Illegal taxi operators are back on the streets of Bulawayo, taking advantage of reduced police roadblocks to ferry desperate commuters facing transport challenges.

Only Zimbabwe United Passenger Company (Zupco) buses and kombis are allowed to transport commuters during the indefinitely-extended lockdown level two.

However, Zupco is struggling to cope with the numbers as more economic sectors were allowed to operate.

Announcing the extension of the lockdown on Saturday, President Mnangagwa said commuter omnibuses/combis, unregistered taxis (mushikashika) also remain banned.

However, a Chronicle news crew observed that pirate taxis are back on the street and their vehicles are not disinfected, social distancing is not being observed and passengers are not sanitized as they board the taxis.

Pirate taxi operators are charging fares between $7 and $10 while Zupco bus fares are pegged at $2 and kombis at $4.

Pirate taxi operators are charging fares between $7 and $10 while Zupco bus fares are pegged at $2 and kombis at $4.

When President Mnangagwa announced the national lockdown that took effect on March 30, pirate taxi operators complied with lockdown regulations as police enforced the regulations.

Cops were impounding vehicles whose owners were violating the law.

But the reduced number of police roadblocks has seen pirate taxis making a comeback. They have reclaimed their pickup points along 6th Avenue Extension and 11th Avenue and Fort Street among others.

A taxi operator who spoke on the condition of anonymity said the economic situation was pushing him out of his home.

“I am a family man and it has been hard being at home when I can’t provide for my family. I’m fully aware of the dangers posed by Covid-19. It is not just threatening the passengers that I’m ferrying but I’m also at risk of contracting the disease.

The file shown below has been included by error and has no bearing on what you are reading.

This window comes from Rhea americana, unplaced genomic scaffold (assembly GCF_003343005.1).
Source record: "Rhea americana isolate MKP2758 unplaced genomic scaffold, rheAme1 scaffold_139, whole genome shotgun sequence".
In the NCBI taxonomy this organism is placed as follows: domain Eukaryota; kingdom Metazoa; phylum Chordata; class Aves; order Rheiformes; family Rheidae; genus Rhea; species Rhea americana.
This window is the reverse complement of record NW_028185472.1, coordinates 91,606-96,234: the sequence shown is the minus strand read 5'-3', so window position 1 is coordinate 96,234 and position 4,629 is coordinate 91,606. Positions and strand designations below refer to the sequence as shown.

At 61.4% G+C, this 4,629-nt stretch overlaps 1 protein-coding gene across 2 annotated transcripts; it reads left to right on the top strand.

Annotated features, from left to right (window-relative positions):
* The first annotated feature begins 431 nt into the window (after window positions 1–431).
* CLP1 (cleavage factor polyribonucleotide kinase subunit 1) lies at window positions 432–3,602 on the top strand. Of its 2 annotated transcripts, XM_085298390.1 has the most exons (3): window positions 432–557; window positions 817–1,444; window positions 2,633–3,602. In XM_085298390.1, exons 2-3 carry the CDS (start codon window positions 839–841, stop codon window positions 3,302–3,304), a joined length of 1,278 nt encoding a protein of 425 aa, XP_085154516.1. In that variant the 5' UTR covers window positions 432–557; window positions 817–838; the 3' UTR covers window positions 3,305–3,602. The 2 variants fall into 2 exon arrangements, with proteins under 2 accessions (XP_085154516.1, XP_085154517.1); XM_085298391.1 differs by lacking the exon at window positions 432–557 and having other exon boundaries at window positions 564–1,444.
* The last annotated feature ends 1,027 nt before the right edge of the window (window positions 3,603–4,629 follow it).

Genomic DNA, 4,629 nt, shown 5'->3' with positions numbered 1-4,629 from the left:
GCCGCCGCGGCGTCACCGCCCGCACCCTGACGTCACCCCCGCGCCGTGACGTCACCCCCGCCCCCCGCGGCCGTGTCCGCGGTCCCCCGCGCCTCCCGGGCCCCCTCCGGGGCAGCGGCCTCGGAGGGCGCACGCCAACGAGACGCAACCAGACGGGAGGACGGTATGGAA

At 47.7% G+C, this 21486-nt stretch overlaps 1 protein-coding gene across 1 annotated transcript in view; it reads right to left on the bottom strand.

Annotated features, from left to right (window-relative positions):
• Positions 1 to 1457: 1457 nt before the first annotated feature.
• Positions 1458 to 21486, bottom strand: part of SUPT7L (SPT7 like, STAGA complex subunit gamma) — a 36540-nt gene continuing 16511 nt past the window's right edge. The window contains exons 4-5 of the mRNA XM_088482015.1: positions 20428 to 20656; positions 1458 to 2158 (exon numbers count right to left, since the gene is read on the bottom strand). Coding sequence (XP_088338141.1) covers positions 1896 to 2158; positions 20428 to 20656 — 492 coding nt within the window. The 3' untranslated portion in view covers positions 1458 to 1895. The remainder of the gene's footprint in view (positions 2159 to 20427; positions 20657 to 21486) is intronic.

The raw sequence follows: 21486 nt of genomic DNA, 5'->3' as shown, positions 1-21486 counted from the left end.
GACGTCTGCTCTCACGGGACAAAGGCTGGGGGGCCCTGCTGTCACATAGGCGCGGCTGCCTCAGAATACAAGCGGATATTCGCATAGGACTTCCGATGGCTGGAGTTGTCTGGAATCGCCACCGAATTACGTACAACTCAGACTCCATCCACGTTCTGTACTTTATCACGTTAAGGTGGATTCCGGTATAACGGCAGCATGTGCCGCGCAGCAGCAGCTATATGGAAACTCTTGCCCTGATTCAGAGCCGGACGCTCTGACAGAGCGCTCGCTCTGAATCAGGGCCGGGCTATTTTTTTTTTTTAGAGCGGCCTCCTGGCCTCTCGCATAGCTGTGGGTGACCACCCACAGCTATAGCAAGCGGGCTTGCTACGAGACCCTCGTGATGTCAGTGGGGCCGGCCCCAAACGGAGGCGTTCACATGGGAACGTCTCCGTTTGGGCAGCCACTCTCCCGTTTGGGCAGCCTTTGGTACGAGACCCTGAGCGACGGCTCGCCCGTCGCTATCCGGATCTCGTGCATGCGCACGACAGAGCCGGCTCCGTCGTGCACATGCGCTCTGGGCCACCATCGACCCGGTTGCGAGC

“But I have a responsibility to fend for my family. It has been very hard for us in the past two months. I have rentals to pay, hunger is causing tension in my home,” he said.

A Gwabalanda resident Mr. Mbuso Nyathi said the only way the Government can effectively deal with pirate taxis is to equip Zupco with enough buses.

He said some of them were spending close to two hours waiting for Zupco buses especially during peak hours.

“While Zupco buses are not crowded, we would be crowded while queuing to get into them. To end this problem Government should just increase the Zupco fleet.

“Otherwise we will be forced to board these pirate taxis. We don’t want them but it’s already winter and it’s better to be home early than getting home when it’s already dark and risk being mugged,” he said.

The government is working towards the remodeling of the urban transport system to meet global trends and deal with a disorder associated with private taxi operators.

Bulawayo police spokesperson Inspector Abednico Ncube yesterday said lockdown regulations have not changed and police will arrest pirate taxi operators found to be violating the law.

Insp Ncube said more than 100 pirate taxi operators have been arrested and their vehicles impounded since last month.

A taxi operator who spoke on the condition of anonymity said the economic situation was pushing him out of his home.

“We are still on lockdown as was announced by our national leaders. This means that anyone who is supposed to stay at home should remain at home as they have not been exempted. This applies to pirate taxi operators that are seemingly getting back to the streets.

“They were operating illegally before the national lockdown and are still operating illegally. Therefore, police would want to warn them that anyone found on the wrong side of the law will be arrested,” said Insp Ncube.

He urged people to be responsible saying the presence of the pirate taxis is aided by commuters.

“We have observed that members of the public seem to be encouraging these pirate taxis to be back on the streets. Instead of waiting for transport at designated pickup points they have flooded major roads leading to suburbs waiting to board unregistered taxi operators’ vehicles,” he said.

“If we arrest a pirate taxi operator, a commuter in the same vehicle will be charged for being an accomplice to the crime. So, we urge members of the public to abide by the laws of the country and complement authorities as we fight the Covid-19 pandemic.

“Residents should not just comply with regulations for police and other security forces but to protect their lives.”

 

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